US commercial real estate prices have fallen nearly 50% off their October 2007 peak, with prices hitting new record lows in August of this year. While smaller properties remain positive to flat, their returns have been offset by an increasing number of large distressed properties. See the following article from HousingWire for more on this.
Commercial real estate prices fell again in August to the lowest point since the beginning of the downturn, according to Moody’s Investors Service.
The ratings agency said its commercial property price index fell 3.3% for August and have now decreased between 3% and 4% for three consecutive months to levels below previous lows recorded in October 2009.
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CRE prices are now off 45.1% from a peak in October 2007, down 7.6% this year and at levels last seen in 2002, according to Moody’s.
“The commercial real estate market in the U.S. has become trifurcated with prices rising for performing trophy assets located in major markets, falling sharply for distressed assets, and remaining essentially flat for smaller healthy properties,” said Nick Levidy, managing director at Moody’s.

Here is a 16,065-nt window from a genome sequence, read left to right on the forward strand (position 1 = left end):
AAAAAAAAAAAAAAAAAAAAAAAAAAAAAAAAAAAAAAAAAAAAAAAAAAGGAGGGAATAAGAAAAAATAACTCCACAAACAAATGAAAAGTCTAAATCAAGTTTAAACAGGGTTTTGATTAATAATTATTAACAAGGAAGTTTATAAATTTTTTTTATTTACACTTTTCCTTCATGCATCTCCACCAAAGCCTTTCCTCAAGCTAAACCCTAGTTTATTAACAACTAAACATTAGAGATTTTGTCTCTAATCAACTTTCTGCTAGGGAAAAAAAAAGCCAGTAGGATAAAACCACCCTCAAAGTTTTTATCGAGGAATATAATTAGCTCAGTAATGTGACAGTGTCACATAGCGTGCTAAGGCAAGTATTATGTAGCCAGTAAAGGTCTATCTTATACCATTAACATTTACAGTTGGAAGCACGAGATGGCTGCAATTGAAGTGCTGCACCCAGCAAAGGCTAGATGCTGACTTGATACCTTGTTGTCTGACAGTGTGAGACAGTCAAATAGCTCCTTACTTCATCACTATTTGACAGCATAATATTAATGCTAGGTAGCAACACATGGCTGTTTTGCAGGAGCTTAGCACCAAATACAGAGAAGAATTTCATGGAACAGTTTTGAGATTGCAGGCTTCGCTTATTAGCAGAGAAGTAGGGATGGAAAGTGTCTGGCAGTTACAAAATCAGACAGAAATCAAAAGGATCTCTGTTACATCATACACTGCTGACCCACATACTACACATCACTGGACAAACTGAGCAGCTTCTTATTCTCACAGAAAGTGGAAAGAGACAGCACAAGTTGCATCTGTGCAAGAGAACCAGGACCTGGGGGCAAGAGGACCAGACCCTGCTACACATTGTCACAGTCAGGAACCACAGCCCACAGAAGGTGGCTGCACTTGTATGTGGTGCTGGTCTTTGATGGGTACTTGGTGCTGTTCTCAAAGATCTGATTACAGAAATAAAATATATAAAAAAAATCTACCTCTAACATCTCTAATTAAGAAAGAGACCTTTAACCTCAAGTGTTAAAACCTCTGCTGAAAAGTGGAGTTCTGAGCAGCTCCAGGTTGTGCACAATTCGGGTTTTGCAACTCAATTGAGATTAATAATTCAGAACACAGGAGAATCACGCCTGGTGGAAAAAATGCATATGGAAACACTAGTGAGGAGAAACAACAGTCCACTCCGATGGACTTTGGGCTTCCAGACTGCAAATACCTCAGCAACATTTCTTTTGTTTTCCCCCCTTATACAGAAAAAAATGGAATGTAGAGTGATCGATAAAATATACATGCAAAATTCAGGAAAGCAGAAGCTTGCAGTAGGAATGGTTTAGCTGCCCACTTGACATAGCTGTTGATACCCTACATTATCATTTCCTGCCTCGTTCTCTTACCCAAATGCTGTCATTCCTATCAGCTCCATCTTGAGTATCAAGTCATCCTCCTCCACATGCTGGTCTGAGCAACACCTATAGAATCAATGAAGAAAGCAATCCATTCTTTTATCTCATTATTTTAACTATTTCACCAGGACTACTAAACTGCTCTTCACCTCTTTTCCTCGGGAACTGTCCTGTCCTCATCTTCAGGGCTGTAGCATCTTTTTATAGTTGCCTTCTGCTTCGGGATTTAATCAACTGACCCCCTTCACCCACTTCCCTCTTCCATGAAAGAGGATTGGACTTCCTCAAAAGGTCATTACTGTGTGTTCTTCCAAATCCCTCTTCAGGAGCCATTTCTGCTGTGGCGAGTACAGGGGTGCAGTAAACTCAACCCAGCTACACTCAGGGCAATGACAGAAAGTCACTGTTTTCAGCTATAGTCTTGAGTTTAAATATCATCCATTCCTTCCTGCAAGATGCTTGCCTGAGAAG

“Prior to 2009 there were only a few distressed sales and performing properties drove the CPPI. During the downturn, however, the number of distressed properties has increased, causing an increased weighting of the CPPI towards troubled properties that have had large negative rates of return,” Levidy said.
Moody’s commercial real estate prices are now 19% lower than the consumer price index since December 2000, but analysts expect the index to “revert to a long-term trend line close to that of the CPI.”
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